The controller is also responsible for wear leveling, error correction and garbage collection. The level of intelligence built into the flash memory controller is an important factor to consider when selecting the right solid-state drives (SSDs) for the job.
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What flash controllers are used for
After a flash device is made, the controller formats the flash memory to ensure the device works properly. It maps flash cells and determines which spare cells will replace any failed ones. A portion of the spare cells also holds the firmware for the controller and storage device.
When a device needs to read or write to flash, it talks to the flash controller. Simple devices, such as SD cards and USB flash drives, only have a few flash memory dies connected at once, which limits the speed of the memory. High-performance, enterprise-grade SSDs can have hundreds of dies, which makes them much faster than consumer flash.
Consumer-grade SSDs are generally built with generic flash controllers that are inexpensive and not expected to support frequent program/erase (P/E) cycles. Enterprise-grade SSDs, which must support write-intensive applications, often have proprietary controllers that are specifically designed to extend the drive's endurance and improve performance. An enterprise flash controller can compensate for NAND-flash limitations through highly sophisticated wear-leveling techniques and advanced error-correction algorithms.
What are wear leveling and block picking?
Flash can handle a finite number of write/erase cycles. If one block of flash is programmed and erased without writing to any other blocks, that block would wear out much sooner than the others and kill the device prematurely. To avoid that, flash controllers evenly distribute reads and writes across blocks in a process known as wear leveling.
There are three options for wear leveling: dynamic wear leveling, static or global wear leveling, or no wear leveling.
With dynamic wear leveling, the flash controller maps logical block addressing (LBAs) to physical flash. This means that each time a block is rewritten, it receives a new physical address. The data is recycled, so the device lasts longer than it would have without wear leveling.
Static wear leveling maps LBAs to physical locations and recycles data like dynamic wear leveling does. But static wear leveling also occasionally moves unchanged blocks, so they can be used. This approach wears out almost all of the blocks before killing the drive.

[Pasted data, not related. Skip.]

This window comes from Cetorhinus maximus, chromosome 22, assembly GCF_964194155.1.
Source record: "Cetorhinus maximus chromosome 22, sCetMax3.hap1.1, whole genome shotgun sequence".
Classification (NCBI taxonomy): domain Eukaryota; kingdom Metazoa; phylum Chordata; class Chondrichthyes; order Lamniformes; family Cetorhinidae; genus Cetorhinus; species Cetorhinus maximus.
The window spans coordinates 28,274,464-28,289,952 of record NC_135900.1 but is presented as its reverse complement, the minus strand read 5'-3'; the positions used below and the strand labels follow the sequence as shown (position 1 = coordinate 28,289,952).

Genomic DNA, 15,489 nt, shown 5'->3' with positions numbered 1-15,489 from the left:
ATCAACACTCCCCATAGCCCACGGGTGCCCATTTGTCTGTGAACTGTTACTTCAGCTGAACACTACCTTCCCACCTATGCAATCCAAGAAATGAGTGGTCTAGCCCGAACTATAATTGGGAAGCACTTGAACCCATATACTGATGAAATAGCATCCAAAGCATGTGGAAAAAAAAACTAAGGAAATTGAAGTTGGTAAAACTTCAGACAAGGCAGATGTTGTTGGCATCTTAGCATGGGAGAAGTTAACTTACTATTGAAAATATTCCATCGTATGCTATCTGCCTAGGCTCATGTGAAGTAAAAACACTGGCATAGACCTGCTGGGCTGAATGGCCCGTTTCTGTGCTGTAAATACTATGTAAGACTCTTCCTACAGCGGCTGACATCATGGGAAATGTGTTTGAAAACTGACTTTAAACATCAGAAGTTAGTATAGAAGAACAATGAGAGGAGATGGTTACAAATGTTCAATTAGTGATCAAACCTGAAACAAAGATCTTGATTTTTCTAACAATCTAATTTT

A NAND flash memory system without wear leveling will have a short life. When a device doesn't have wear leveling, the flash memory controllers must give permanent LBAs to physical addresses, so every block written to has to be read, erased and written to again. In this scenario, blocks that are written to frequently wear out, while others are never used. When a few blocks fail, the whole device dies.
The purpose of FTL and mapping
The Flash Transition Layer (FTL) is also usually included in flash controllers. The FTL is a layer that sits below the file system and maps LBAs to physical addresses. LBAs denote the size that the file system can see and manage, and they are mapped to a block ID, page ID and sector ID of the flash device.
The physical location of an LBA can change often as part of wear leveling and other flash management techniques, such as bad block management and safe flash handling. The mapping units of an FTL can also change, so LBAs are mapped based on page or subpage. Finer-grained mapping can reduce flash wear out and improve the endurance of flash storage.
When every block of an SSD has been written to once, the flash controller must return stale blocks, or blocks with outdated data in a process known as garbage collection. All flash media includes some level of garbage collection, but speeds vary based on the controller.